Relativity and the color of gold

Relativity and the color of gold

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Einstein's theory of relativity is good for more than H-bombs; it keeps your fiancé's fingers on her hand when you get engaged, and Lil Wayne's head on his shoulders.

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WASHINGTON, June 3, 2015 – Einstein’s general theory of relativity is 100 years old this year, and special relativity is 110.

Big deal, you say. What’s relativity done for me recently? Well, it’s probably kept your fingers on your hand, and it’s certainly kept Lil Wayne’s head on his shoulders.

Relativity isn’t important just to physicists. Its effects are incorporated into systems from GPS to CRTs. It gave us the bomb and the Cold War.

You don’t need to know physics to work a GPS receiver, and you may not love the bomb, but relativity is still important in your life, and it turns out that its effects were obvious and important long before Einstein came along. We might even say that relativity has given millions of people their heart’s desire.

Special relativity is the reason that the Forty-niners went west and settled California. It’s because of special relativity that the Spanish came to the New World and enslaved or slaughtered the people living here. It’s the reason that the Vikings thought of taking on Byzantium and that Archimedes ran naked through the streets shouting “eureka!”

Special relativity is why gold is golden and why it’s a “noble metal.”

Metals, like silver and gold, are shiny; they absorb photons across the spectrum, then immediately re-emit them as reflection. Silver reflects every color of light that we can see, so when white light hits it, white light is reflected back. In white light, you can look at yourself in a silver mirror and see the colors of your eyes and hair and clothes as they look to anyone who sees you.

Silver doesn’t reflect every color you can’t see. It doesn’t reflect ultraviolet.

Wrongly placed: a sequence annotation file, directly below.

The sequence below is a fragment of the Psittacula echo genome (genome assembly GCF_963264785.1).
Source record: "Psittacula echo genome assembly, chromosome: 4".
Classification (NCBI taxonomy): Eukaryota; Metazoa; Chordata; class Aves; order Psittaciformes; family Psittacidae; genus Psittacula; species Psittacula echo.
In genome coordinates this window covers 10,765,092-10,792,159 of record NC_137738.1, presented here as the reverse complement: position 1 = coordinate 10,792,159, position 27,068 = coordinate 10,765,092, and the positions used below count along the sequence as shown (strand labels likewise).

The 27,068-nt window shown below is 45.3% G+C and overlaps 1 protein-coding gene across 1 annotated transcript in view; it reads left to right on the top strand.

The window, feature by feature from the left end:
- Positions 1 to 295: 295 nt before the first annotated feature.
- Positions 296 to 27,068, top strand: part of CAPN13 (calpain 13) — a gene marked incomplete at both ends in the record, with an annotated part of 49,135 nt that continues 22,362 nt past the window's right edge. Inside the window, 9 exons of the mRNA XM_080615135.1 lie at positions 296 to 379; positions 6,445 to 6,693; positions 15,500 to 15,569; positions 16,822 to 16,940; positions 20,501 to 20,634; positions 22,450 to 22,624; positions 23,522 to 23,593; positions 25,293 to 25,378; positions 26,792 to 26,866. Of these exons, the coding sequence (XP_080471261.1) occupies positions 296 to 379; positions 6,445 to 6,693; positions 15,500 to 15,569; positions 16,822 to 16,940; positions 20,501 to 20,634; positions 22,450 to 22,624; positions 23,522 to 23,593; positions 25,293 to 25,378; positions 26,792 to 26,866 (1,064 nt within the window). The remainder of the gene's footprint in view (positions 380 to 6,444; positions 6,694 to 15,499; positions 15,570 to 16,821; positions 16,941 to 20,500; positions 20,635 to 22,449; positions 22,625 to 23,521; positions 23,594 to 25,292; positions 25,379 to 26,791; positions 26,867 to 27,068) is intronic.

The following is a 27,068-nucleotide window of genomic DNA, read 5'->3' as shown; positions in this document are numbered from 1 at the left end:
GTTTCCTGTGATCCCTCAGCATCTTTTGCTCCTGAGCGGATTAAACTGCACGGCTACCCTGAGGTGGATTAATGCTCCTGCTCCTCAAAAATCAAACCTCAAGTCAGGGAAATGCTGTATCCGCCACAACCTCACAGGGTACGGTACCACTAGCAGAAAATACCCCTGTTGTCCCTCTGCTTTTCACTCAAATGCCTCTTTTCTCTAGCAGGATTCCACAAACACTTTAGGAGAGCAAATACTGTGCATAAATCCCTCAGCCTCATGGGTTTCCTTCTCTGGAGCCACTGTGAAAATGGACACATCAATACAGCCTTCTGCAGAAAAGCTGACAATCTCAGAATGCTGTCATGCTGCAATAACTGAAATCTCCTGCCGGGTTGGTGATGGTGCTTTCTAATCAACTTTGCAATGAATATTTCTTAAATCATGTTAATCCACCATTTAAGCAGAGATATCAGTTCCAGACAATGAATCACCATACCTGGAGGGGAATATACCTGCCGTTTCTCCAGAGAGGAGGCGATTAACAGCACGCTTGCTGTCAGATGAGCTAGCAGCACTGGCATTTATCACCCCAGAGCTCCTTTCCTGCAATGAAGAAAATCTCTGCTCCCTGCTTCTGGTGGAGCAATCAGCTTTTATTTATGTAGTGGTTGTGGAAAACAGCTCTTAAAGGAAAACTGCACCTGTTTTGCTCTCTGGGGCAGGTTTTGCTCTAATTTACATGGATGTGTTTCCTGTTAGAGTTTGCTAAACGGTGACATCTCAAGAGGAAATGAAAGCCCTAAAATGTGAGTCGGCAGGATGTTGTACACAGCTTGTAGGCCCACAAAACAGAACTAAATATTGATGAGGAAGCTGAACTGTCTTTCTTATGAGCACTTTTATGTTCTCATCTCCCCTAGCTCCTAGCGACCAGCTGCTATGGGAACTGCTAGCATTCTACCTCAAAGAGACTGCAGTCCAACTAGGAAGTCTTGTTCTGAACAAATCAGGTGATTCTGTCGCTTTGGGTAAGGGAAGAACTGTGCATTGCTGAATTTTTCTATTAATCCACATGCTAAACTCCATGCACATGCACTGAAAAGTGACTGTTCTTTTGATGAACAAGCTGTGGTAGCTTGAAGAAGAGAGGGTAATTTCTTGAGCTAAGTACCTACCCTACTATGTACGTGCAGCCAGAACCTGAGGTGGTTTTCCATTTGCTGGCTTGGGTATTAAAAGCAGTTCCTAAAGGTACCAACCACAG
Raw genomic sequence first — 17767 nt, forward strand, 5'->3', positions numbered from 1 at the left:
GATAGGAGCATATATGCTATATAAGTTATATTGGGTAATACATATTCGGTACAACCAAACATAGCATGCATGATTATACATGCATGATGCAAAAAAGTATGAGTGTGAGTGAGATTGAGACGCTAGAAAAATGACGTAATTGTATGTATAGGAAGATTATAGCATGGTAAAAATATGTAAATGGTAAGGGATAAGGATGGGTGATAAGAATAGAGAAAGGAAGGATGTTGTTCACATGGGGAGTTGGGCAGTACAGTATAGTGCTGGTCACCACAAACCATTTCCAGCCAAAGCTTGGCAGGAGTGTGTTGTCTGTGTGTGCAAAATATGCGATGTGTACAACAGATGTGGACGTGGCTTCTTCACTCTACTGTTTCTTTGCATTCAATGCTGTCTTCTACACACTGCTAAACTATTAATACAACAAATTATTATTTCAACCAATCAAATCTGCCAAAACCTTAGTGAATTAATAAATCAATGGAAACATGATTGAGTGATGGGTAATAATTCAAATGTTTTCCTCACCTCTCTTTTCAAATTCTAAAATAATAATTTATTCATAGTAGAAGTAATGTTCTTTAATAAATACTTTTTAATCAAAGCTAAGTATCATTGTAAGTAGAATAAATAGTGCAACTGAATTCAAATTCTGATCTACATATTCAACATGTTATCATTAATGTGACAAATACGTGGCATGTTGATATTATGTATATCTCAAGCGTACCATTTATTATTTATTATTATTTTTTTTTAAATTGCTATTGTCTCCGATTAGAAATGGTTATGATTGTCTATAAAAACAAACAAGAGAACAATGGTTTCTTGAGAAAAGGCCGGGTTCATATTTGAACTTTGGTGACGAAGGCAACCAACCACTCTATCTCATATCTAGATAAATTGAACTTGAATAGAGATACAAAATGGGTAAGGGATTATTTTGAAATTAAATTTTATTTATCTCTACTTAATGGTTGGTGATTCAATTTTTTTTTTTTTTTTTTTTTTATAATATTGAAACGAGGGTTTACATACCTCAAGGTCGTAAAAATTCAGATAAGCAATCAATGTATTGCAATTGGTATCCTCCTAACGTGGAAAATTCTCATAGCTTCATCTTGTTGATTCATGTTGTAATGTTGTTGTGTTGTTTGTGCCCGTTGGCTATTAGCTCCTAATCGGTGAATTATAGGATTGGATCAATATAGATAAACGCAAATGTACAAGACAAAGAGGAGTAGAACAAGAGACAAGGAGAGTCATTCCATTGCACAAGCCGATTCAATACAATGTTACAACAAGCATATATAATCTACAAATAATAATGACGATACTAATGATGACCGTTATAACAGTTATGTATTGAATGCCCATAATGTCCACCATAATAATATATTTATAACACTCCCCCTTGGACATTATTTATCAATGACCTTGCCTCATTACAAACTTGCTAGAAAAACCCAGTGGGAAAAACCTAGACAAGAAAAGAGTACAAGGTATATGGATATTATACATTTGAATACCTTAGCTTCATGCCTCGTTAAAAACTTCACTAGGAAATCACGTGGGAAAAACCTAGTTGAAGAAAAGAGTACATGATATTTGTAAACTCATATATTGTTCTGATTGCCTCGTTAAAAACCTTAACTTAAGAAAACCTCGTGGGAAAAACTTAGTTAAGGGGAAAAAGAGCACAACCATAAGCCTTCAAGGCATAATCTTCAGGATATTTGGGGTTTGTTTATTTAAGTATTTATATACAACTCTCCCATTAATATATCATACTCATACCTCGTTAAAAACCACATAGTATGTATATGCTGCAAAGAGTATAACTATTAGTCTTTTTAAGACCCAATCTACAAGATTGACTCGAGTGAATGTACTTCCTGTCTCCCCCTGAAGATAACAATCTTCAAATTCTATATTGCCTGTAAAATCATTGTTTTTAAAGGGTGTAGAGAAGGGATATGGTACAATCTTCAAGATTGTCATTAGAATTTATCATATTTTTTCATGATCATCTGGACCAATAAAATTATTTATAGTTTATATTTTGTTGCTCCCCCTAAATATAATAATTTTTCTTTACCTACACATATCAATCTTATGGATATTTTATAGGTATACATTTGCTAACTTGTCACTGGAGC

The electrons in an atom are located in orbitals. Grade school science books sometimes depict atoms as little solar systems, the “Bohr model,” named after Niels Bohr, the physicist who came up with it. The nucleus is like the sun, with the electrons orbiting like planets, though bound to the nucleus by electromagnetic force rather than by gravity. The farther out those electrons are from the nucleus, the faster they travel and the greater their energy.

Orbitals aren’t really quite like planetary orbits. Instead, they represent regions of probability. Quantum mechanical calculations tell us where an electron in an atom’s 1s orbital is most likely to be or where its 2s and 2p electrons are most likely to be. Those orbitals aren’t circular orbits, but for now we can pretend that they are.

The orbitals are numbered and lettered: 1s, 2s, 2p, 3s, 3p, 3d and so on, and the p, d and f orbitals all have sub-orbitals. Each sub-orbital can contain two electrons, no more. An electron can move from one orbital to another if there is an empty spot for it. To move an electron from a lower orbital to a higher orbital, say from 4d to 5s, takes energy, photons of a specific color or wavelength.

Silver has a single electron in its 5s orbital, but several electrons in its 4d orbital. To move a 4d electron to the 5s orbital takes a photon of a specific energy–ultraviolet. When you shine white light on silver, all the colors that you can see are reflected, but ultraviolet is absorbed to move 4d electrons to 5s orbitals.